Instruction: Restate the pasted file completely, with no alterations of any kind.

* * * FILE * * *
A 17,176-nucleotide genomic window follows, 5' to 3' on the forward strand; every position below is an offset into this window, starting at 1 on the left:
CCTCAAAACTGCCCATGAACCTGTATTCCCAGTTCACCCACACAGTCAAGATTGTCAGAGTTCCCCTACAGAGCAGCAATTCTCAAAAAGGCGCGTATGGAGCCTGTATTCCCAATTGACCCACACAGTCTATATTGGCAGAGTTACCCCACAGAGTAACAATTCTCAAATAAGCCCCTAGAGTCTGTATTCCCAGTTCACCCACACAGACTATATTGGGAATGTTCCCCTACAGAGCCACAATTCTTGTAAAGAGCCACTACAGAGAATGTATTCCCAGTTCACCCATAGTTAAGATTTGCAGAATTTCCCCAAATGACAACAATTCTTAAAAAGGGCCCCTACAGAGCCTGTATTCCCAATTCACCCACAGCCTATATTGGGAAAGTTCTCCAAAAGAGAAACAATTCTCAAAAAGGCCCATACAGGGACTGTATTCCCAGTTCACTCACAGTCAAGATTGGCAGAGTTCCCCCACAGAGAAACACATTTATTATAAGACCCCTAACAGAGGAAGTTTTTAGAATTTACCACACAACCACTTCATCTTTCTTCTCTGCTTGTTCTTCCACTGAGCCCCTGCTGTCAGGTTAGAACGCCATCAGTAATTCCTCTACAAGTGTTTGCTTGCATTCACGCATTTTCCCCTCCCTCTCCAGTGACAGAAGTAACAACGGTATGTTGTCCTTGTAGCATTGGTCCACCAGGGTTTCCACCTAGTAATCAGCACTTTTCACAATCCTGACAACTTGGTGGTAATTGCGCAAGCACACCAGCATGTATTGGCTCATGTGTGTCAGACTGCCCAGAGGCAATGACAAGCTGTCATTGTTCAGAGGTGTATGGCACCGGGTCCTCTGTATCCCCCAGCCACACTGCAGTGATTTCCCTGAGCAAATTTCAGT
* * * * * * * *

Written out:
A 17,176-nucleotide genomic window follows, 5' to 3' on the forward strand; every position below is an offset into this window, starting at 1 on the left:
CCTCAAAACTGCCCATGAACCTGTATTCCCAGTTCACCCACACAGTCAAGATTGTCAGAGTTCCCCTACAGAGCAGCAATTCTCAAAAAGGCGCGTATGGAGCCTGTATTCCCAATTGACCCACACAGTCTATATTGGCAGAGTTACCCCACAGAGTAACAATTCTCAAATAAGCCCCTAGAGTCTGTATTCCCAGTTCACCCACACAGACTATATTGGGAATGTTCCCCTACAGAGCCACAATTCTTGTAAAGAGCCACTACAGAGAATGTATTCCCAGTTCACCCATAGTTAAGATTTGCAGAATTTCCCCAAATGACAACAATTCTTAAAAAGGGCCCCTACAGAGCCTGTATTCCCAATTCACCCACAGCCTATATTGGGAAAGTTCTCCAAAAGAGAAACAATTCTCAAAAAGGCCCATACAGGGACTGTATTCCCAGTTCACTCACAGTCAAGATTGGCAGAGTTCCCCCACAGAGAAACACATTTATTATAAGACCCCTAACAGAGGAAGTTTTTAGAATTTACCACACAACCACTTCATCTTTCTTCTCTGCTTGTTCTTCCACTGAGCCCCTGCTGTCAGGTTAGAACGCCATCAGTAATTCCTCTACAAGTGTTTGCTTGCATTCACGCATTTTCCCCTCCCTCTCCAGTGACAGAAGTAACAACGGTATGTTGTCCTTGTAGCATTGGTCCACCAGGGTTTCCACCTAGTAATCAGCACTTTTCACAATCCTGACAACTTGGTGGTAATTGCGCAAGCACACCAGCATGTATTGGCTCATGTGTGTCAGACTGCCCAGAGGCAATGACAAGCTGTCATTGTTCAGAGGTGTATGGCACCGGGTCCTCTGTATCCCCCAGCCACACTGCAGTGATTTCCCTGAGCAAATTTCAGT